HC Deb 25 February 1901 vol 89 cc1033-4

I beg to ask the Secretary of State for the Home Department if his attention has been called to the Return concerning the operation of the Probation of First Offenders Act, 1887, presented in pursuance of the order of the House of 6th August, 1900, and to the fact thereby disclosed that although in the years 1897, 1898, and 1899 over 14,000 persons were discharged under the Act without imprisonment, and only a small percentage were called up to receive judgment and known to have been subsequently convicted of a fresh offence, some Metropolitan police courts and other courts of summary jurisdiction, beside assize and quarter sessions courts, never once made use of the Act, and if he will consider the advisability of re-issuing a circular on the lines of that of 25th April, 1892, of Mr. Secretary Matthews upon the subject, and pointing out that the powers of the Act are not so fully taken advantage of as they might be in the case of persons charged with offences of a trifling nature, or against whom no previous convictions have been proved.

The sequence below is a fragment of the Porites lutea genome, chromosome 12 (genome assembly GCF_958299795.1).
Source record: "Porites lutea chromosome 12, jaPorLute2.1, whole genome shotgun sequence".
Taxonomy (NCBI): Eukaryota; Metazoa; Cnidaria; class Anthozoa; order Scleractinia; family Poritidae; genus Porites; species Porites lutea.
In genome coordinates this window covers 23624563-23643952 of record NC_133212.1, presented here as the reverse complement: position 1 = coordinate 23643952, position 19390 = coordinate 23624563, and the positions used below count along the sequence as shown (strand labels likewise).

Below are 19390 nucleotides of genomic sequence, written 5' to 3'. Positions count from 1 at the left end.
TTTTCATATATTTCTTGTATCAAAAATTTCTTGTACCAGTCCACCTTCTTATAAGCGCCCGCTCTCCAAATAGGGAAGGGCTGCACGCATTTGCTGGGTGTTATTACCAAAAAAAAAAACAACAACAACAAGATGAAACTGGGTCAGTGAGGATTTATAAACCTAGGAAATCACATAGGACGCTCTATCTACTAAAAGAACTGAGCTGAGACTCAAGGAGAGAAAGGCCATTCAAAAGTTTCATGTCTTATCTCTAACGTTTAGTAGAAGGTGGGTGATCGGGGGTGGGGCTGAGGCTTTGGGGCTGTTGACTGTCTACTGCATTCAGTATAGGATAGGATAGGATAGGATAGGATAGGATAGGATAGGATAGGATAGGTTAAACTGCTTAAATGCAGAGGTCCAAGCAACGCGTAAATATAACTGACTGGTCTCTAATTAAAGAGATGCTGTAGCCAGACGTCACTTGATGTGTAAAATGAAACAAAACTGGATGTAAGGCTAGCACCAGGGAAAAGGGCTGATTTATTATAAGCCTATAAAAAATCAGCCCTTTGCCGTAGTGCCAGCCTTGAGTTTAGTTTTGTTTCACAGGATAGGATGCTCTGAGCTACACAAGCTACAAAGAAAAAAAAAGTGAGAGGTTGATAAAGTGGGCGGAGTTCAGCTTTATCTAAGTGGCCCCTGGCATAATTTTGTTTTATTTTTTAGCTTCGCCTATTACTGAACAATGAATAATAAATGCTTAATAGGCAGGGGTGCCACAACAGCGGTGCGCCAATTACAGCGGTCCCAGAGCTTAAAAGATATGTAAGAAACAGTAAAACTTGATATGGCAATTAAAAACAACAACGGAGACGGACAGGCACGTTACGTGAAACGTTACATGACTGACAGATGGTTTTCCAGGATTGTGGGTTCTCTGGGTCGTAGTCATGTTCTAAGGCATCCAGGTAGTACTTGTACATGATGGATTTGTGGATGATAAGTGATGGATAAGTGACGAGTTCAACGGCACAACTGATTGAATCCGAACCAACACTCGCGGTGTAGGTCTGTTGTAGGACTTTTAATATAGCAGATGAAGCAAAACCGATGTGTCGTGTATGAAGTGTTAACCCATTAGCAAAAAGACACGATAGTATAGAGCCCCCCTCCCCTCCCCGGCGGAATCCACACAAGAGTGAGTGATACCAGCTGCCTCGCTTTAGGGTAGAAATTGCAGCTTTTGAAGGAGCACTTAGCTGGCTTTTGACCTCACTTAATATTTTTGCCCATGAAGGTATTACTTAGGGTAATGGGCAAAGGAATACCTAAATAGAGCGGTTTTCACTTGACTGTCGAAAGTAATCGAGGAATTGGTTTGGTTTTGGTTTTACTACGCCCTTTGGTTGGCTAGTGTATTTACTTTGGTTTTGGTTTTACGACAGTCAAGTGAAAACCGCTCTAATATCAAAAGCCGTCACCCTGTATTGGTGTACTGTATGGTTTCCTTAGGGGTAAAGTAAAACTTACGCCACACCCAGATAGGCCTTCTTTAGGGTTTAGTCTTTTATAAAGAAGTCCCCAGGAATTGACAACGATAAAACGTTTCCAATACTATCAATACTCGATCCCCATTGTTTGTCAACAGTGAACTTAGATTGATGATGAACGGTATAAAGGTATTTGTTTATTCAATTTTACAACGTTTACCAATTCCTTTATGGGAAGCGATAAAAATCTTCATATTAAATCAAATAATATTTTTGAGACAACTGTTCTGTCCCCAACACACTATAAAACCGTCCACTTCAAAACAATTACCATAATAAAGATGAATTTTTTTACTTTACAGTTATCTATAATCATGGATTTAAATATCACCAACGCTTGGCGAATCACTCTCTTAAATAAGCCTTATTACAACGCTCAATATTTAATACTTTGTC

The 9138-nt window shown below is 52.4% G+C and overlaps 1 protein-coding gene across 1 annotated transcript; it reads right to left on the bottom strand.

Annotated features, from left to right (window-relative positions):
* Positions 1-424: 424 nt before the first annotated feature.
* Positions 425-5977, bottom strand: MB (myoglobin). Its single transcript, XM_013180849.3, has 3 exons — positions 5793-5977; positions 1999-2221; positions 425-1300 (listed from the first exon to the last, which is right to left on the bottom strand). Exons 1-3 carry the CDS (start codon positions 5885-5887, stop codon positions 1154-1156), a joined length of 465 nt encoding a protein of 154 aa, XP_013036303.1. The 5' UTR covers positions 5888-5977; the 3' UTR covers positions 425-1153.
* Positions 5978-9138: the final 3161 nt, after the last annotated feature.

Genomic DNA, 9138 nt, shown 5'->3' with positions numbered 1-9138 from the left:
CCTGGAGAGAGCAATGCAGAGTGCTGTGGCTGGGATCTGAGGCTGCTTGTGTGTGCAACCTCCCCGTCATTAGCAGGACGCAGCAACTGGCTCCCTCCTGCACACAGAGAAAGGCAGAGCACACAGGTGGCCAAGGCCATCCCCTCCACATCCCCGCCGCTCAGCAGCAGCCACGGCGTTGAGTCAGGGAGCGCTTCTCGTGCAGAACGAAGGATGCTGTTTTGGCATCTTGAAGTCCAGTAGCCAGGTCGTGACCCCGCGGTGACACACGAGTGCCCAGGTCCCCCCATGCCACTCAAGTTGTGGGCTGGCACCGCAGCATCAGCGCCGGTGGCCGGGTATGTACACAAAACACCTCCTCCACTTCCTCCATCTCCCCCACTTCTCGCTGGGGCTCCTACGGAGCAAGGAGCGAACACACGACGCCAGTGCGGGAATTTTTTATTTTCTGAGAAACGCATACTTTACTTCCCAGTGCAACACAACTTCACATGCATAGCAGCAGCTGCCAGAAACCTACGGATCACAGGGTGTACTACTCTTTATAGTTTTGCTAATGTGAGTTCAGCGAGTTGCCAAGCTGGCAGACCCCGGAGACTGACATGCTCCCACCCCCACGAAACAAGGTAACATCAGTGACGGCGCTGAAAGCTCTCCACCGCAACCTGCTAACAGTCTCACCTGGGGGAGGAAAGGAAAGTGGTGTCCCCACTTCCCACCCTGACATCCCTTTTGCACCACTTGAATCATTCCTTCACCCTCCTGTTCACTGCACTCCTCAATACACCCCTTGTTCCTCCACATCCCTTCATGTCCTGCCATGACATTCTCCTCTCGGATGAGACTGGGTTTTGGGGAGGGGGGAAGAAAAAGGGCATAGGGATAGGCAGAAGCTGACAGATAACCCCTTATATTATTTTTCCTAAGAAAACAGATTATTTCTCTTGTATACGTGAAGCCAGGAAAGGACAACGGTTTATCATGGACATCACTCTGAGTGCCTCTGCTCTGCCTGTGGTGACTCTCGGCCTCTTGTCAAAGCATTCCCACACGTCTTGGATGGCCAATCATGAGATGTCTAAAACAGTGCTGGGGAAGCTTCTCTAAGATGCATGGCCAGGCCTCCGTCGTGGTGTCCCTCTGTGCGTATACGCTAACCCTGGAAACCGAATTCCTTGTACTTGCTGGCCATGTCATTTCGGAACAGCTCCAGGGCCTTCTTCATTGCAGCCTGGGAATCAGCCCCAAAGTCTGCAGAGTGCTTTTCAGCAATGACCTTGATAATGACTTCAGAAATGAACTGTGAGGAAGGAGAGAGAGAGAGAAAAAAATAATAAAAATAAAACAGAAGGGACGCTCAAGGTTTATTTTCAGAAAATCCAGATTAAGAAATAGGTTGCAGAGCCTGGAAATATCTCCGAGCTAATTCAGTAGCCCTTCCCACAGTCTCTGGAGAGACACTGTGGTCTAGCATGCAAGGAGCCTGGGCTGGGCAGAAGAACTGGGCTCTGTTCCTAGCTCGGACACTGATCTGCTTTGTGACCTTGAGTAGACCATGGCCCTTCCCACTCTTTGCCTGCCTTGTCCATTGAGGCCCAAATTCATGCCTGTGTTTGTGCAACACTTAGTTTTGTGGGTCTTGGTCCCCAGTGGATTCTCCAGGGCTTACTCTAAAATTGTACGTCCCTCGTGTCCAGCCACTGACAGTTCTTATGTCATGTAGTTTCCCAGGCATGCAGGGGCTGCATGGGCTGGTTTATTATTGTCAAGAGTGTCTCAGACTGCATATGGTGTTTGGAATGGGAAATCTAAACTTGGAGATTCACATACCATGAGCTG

It appears from the Return referred to that of the convicted prisoners discharged without punishment in the years 1897, 1898, and 1899, only 14,512 out of 147,505 were dealt with under the Act of 1887. There seems no particular reason to urge courts to use this Act rather than other Acts when the practical effect is the same; and there is no ground for supposing that at the courts where this Act is not made use of, first offenders, are treated with greater severity than others.